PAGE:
New South Wales (NSW) is one step closer to legalising medical marijuana after the state government committed to clinical trials.
It is a huge relief for seriously ill patients, who will be able to use cannabis without fear of being charged.
Dan Haslam's body is riddled with cancer, and regular bouts of chemotherapy leave him weak and nauseous. He has tried every prescription medication available, but nothing treats the pain like cannabis does.
"I don't lose weight, I don't spend days in hospital and it's changed my life," he says.
His mother, a former nurse, and his dad, an ex-drug squad detective, say they are forced to live like criminals to provide their son some comfort.
Cancer sufferer Lucy Haslam says there is something wrong when police are reluctant to enforce a law.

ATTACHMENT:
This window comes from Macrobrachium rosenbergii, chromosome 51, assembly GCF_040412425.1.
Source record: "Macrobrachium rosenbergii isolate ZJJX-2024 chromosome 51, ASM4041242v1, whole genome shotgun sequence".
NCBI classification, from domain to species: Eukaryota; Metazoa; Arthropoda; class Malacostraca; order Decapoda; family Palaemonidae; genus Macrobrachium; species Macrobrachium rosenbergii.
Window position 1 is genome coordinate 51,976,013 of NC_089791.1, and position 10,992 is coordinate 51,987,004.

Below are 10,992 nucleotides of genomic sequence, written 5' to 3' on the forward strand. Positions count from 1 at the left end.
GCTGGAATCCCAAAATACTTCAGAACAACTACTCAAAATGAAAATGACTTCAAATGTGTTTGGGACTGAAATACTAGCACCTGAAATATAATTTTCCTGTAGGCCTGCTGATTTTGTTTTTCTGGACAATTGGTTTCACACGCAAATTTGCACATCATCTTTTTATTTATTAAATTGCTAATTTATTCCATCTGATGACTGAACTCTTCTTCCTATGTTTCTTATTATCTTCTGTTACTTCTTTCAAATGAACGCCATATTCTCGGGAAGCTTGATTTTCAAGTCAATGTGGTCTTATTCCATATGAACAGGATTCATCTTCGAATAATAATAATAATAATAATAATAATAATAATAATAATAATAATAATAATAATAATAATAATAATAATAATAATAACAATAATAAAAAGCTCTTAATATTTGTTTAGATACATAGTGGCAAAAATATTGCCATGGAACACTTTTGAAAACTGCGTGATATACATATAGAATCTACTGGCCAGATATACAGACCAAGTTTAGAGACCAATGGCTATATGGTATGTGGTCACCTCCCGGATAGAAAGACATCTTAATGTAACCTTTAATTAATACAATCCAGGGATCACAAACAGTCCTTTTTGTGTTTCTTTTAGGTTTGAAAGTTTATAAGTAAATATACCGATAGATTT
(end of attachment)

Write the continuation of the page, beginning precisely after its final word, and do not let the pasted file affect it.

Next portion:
"The people aren't wrong – the law is wrong."
NSW Premier Mike Baird has given the go-ahead for clinical trials, the first step to legalising medical marijuana.
"Why not take a stance, to say to the rest of the country 'this matters'? It's time we did something about it."
The Haslams collected a petition with almost 200,000 signatures, including from the medical community.
"We've won the first step; it's been a long battle," says Ms Haslam.
"Having it in this framework we have access, controlled access, but also supervised access is critical," says the Australia Medical Association's Dr Saxon Smith.
Just last month Tony Bower was sentenced to 12 months' jail for cultivating and supplying marijuana. His cannabis elixir was used by 200 families to help their sick children.
A working group is being set up to work out how to distribute marijuana legally and safely to those who actually need it.
The state of Victoria is likely to follow suit and pass a similar trial next week.
source: newshub archive